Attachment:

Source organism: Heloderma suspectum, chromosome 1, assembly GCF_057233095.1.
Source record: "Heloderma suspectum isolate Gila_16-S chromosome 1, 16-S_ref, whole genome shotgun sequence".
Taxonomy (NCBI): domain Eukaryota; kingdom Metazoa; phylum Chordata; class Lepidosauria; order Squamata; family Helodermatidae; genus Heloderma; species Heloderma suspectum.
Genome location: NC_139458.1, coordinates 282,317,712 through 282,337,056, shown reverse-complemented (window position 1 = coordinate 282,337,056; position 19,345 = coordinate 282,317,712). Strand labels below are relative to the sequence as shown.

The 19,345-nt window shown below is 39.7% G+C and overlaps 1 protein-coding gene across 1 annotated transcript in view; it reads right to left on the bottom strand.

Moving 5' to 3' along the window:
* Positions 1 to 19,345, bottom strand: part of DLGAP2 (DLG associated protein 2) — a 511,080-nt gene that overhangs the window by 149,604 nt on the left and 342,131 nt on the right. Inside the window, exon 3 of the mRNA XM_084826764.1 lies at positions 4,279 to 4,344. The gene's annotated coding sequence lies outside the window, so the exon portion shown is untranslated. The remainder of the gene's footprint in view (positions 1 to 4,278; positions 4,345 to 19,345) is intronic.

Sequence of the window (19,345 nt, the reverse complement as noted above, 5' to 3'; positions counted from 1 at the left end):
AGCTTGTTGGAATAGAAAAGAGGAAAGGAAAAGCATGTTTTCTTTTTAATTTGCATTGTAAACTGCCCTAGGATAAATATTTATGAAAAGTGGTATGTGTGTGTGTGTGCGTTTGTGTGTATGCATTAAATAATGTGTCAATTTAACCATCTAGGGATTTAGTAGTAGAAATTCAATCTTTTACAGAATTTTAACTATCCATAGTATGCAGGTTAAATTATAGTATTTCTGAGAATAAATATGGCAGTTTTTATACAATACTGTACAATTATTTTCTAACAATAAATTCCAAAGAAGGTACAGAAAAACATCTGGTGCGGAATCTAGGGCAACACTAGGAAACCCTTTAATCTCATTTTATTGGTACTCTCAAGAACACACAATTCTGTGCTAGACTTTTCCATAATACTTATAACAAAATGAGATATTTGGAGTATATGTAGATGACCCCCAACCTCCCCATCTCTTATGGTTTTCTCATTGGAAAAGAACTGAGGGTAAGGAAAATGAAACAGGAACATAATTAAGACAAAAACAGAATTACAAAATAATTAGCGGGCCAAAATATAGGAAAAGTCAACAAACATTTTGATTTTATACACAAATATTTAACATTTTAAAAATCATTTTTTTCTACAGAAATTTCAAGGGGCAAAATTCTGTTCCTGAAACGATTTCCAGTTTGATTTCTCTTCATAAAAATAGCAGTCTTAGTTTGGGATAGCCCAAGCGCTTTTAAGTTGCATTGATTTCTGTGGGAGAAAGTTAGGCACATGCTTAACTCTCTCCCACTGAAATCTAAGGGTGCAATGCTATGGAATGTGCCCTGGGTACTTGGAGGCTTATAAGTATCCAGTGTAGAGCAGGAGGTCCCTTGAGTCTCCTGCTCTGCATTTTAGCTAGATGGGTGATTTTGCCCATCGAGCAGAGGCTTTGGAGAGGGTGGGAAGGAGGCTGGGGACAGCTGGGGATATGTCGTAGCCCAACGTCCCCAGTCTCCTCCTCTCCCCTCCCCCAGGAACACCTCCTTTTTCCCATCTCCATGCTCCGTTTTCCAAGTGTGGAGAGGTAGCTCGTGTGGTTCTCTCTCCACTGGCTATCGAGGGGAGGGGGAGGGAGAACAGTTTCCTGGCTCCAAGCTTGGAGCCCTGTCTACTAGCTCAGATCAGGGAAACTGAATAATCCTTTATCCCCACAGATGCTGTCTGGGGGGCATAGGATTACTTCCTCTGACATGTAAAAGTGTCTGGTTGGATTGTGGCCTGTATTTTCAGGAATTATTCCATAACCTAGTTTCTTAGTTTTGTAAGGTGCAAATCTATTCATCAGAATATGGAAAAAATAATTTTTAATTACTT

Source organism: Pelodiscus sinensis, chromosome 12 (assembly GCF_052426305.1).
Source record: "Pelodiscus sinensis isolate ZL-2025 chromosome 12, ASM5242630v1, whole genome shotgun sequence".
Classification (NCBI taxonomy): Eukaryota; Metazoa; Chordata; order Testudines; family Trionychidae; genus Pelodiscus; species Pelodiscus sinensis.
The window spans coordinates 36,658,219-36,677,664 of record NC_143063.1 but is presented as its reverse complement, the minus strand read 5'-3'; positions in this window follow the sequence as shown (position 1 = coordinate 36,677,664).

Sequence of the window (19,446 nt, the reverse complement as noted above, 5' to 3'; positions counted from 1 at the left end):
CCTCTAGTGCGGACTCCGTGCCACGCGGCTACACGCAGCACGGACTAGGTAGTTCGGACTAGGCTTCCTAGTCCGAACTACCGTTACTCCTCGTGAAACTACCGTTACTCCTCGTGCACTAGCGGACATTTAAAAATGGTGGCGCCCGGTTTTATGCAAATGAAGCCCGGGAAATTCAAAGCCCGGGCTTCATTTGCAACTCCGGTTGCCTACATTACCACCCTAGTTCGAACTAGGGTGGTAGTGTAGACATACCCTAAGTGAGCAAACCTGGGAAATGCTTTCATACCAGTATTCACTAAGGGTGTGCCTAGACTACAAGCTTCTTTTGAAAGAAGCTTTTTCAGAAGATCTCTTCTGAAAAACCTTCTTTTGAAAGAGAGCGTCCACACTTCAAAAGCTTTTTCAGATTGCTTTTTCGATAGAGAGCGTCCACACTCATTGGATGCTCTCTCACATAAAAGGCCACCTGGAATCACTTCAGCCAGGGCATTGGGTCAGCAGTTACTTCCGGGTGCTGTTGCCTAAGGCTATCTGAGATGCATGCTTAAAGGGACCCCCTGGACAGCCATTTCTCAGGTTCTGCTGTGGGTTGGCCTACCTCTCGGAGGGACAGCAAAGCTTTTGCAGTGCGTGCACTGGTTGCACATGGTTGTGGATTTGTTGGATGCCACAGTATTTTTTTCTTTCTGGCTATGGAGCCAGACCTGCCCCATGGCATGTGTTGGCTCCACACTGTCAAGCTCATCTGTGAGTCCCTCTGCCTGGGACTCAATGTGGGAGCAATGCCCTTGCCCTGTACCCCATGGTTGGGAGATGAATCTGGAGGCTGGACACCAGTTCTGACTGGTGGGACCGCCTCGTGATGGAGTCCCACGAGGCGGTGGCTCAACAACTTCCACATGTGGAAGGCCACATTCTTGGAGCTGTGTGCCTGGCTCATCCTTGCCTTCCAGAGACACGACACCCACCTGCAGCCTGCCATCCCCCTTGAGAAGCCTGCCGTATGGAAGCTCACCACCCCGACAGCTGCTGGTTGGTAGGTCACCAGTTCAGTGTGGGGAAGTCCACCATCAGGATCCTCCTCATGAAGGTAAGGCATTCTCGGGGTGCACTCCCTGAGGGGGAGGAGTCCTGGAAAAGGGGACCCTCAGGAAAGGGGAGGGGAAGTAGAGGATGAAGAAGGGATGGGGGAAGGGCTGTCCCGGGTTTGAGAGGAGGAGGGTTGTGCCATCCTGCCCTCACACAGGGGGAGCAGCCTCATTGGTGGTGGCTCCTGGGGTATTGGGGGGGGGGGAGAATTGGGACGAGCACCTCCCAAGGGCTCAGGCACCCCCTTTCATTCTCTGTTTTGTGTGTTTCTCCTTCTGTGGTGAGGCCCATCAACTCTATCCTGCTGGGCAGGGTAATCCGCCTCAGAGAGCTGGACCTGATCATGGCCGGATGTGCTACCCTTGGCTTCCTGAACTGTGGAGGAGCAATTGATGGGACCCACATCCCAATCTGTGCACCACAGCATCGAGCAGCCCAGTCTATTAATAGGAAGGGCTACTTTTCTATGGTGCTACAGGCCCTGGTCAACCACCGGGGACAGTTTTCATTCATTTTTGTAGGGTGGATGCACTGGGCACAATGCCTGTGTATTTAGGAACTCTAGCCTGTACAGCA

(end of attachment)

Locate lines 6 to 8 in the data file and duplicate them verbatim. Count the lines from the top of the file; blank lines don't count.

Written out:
Moving 5' to 3' along the window:
* Positions 1 to 19,345, bottom strand: part of DLGAP2 (DLG associated protein 2) — a 511,080-nt gene that overhangs the window by 149,604 nt on the left and 342,131 nt on the right. Inside the window, exon 3 of the mRNA XM_084826764.1 lies at positions 4,279 to 4,344. The gene's annotated coding sequence lies outside the window, so the exon portion shown is untranslated. The remainder of the gene's footprint in view (positions 1 to 4,278; positions 4,345 to 19,345) is intronic.

Sequence of the window (19,345 nt, the reverse complement as noted above, 5' to 3'; positions counted from 1 at the left end):